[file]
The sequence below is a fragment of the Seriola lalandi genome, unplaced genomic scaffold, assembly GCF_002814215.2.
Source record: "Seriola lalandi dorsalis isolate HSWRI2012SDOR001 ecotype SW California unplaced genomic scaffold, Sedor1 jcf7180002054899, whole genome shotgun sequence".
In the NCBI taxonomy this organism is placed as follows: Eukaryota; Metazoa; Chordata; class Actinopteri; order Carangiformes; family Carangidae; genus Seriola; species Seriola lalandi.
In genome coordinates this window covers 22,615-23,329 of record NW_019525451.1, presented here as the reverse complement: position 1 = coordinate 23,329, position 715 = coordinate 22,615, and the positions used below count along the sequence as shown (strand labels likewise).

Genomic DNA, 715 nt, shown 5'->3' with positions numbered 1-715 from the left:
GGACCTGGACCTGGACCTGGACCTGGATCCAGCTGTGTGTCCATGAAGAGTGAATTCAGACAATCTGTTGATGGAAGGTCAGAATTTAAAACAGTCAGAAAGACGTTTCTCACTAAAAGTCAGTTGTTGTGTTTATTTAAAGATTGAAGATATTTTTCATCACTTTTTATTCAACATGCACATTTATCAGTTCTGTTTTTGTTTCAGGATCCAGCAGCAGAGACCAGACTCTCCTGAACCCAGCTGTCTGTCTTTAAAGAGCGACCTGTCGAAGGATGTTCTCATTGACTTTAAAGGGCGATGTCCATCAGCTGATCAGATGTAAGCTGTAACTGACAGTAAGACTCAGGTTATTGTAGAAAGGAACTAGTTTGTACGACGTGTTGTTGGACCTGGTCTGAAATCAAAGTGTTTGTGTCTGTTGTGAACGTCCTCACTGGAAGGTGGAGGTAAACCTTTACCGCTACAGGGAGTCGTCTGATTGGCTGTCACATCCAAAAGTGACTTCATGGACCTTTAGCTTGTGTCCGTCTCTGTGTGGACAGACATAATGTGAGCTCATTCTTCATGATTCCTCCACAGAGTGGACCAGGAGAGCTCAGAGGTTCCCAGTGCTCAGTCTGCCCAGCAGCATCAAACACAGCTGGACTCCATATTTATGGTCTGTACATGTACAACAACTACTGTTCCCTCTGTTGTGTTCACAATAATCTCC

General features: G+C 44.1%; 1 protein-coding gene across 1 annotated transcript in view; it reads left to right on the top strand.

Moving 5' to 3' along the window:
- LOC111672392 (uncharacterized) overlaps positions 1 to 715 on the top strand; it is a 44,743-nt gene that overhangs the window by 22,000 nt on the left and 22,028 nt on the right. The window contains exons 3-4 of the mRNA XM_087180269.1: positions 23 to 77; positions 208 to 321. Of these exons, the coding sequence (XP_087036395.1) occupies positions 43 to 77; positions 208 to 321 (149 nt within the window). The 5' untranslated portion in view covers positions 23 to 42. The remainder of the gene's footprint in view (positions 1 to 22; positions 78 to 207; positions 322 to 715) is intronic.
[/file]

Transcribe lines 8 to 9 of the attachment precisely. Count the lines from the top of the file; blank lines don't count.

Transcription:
Moving 5' to 3' along the window:
- LOC111672392 (uncharacterized) overlaps positions 1 to 715 on the top strand; it is a 44,743-nt gene that overhangs the window by 22,000 nt on the left and 22,028 nt on the right. The window contains exons 3-4 of the mRNA XM_087180269.1: positions 23 to 77; positions 208 to 321. Of these exons, the coding sequence (XP_087036395.1) occupies positions 43 to 77; positions 208 to 321 (149 nt within the window). The 5' untranslated portion in view covers positions 23 to 42. The remainder of the gene's footprint in view (positions 1 to 22; positions 78 to 207; positions 322 to 715) is intronic.